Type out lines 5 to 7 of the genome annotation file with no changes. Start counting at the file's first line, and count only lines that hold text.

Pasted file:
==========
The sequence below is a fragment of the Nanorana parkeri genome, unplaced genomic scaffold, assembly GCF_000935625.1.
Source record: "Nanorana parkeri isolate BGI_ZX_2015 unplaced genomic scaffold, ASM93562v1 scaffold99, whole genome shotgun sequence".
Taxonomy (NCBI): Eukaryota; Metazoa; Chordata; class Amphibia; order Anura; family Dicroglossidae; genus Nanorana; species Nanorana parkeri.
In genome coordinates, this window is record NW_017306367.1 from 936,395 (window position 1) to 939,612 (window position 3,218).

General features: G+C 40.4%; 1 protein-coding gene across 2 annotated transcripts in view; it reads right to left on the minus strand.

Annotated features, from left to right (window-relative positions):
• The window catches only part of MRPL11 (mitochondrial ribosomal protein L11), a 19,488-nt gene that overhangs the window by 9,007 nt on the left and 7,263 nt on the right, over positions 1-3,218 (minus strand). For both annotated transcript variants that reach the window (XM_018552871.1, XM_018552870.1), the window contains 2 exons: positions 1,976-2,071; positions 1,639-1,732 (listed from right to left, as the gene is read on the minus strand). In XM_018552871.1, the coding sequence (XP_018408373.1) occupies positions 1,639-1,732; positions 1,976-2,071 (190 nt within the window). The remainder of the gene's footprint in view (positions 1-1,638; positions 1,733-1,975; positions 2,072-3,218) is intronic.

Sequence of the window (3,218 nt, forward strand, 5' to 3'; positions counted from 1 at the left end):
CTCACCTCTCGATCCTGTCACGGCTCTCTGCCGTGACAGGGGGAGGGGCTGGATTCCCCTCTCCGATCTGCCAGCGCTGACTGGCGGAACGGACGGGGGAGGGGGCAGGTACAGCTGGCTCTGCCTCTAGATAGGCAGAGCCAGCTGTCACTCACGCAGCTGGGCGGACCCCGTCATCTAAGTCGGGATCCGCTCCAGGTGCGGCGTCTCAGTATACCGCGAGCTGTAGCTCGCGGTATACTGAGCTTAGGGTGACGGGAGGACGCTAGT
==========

General features: G+C 40.4%; 1 protein-coding gene across 2 annotated transcripts in view; it reads right to left on the minus strand.

Annotated features, from left to right (window-relative positions):
• The window catches only part of MRPL11 (mitochondrial ribosomal protein L11), a 19,488-nt gene that overhangs the window by 9,007 nt on the left and 7,263 nt on the right, over positions 1-3,218 (minus strand). For both annotated transcript variants that reach the window (XM_018552871.1, XM_018552870.1), the window contains 2 exons: positions 1,976-2,071; positions 1,639-1,732 (listed from right to left, as the gene is read on the minus strand). In XM_018552871.1, the coding sequence (XP_018408373.1) occupies positions 1,639-1,732; positions 1,976-2,071 (190 nt within the window). The remainder of the gene's footprint in view (positions 1-1,638; positions 1,733-1,975; positions 2,072-3,218) is intronic.